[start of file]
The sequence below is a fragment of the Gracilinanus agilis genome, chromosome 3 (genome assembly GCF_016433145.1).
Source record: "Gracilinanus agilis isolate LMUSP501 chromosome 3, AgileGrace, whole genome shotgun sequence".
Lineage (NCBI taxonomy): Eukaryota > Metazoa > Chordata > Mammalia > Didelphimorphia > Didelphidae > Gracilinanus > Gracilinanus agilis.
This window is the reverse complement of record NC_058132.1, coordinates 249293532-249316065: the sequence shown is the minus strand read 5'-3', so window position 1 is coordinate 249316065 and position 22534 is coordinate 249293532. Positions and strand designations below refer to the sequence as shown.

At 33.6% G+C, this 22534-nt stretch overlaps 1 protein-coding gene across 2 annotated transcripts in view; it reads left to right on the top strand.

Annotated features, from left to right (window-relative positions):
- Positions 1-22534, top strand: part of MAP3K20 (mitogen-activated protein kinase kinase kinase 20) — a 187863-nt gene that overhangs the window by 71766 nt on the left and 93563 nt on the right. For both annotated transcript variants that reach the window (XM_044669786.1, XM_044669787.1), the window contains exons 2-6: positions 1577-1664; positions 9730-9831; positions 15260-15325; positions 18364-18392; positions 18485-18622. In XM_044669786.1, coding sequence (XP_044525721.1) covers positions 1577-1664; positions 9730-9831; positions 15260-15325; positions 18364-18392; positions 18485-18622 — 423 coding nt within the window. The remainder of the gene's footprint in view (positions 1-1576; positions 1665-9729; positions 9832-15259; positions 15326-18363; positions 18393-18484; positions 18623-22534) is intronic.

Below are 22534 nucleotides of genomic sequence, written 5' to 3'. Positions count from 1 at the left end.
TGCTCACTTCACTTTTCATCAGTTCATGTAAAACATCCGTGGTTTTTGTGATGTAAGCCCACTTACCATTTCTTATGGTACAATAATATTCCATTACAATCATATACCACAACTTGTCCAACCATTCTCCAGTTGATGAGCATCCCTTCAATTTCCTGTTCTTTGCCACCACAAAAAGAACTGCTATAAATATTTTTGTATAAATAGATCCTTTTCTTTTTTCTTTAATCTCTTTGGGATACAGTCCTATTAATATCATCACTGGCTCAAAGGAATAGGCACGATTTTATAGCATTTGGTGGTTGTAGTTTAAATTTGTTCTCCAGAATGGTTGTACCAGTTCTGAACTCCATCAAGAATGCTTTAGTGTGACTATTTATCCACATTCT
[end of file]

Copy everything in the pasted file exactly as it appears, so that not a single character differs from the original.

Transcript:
The sequence below is a fragment of the Gracilinanus agilis genome, chromosome 3 (genome assembly GCF_016433145.1).
Source record: "Gracilinanus agilis isolate LMUSP501 chromosome 3, AgileGrace, whole genome shotgun sequence".
Lineage (NCBI taxonomy): Eukaryota > Metazoa > Chordata > Mammalia > Didelphimorphia > Didelphidae > Gracilinanus > Gracilinanus agilis.
This window is the reverse complement of record NC_058132.1, coordinates 249293532-249316065: the sequence shown is the minus strand read 5'-3', so window position 1 is coordinate 249316065 and position 22534 is coordinate 249293532. Positions and strand designations below refer to the sequence as shown.

At 33.6% G+C, this 22534-nt stretch overlaps 1 protein-coding gene across 2 annotated transcripts in view; it reads left to right on the top strand.

Annotated features, from left to right (window-relative positions):
- Positions 1-22534, top strand: part of MAP3K20 (mitogen-activated protein kinase kinase kinase 20) — a 187863-nt gene that overhangs the window by 71766 nt on the left and 93563 nt on the right. For both annotated transcript variants that reach the window (XM_044669786.1, XM_044669787.1), the window contains exons 2-6: positions 1577-1664; positions 9730-9831; positions 15260-15325; positions 18364-18392; positions 18485-18622. In XM_044669786.1, coding sequence (XP_044525721.1) covers positions 1577-1664; positions 9730-9831; positions 15260-15325; positions 18364-18392; positions 18485-18622 — 423 coding nt within the window. The remainder of the gene's footprint in view (positions 1-1576; positions 1665-9729; positions 9832-15259; positions 15326-18363; positions 18393-18484; positions 18623-22534) is intronic.

Below are 22534 nucleotides of genomic sequence, written 5' to 3'. Positions count from 1 at the left end.
TGCTCACTTCACTTTTCATCAGTTCATGTAAAACATCCGTGGTTTTTGTGATGTAAGCCCACTTACCATTTCTTATGGTACAATAATATTCCATTACAATCATATACCACAACTTGTCCAACCATTCTCCAGTTGATGAGCATCCCTTCAATTTCCTGTTCTTTGCCACCACAAAAAGAACTGCTATAAATATTTTTGTATAAATAGATCCTTTTCTTTTTTCTTTAATCTCTTTGGGATACAGTCCTATTAATATCATCACTGGCTCAAAGGAATAGGCACGATTTTATAGCATTTGGTGGTTGTAGTTTAAATTTGTTCTCCAGAATGGTTGTACCAGTTCTGAACTCCATCAAGAATGCTTTAGTGTGACTATTTATCCACATTCT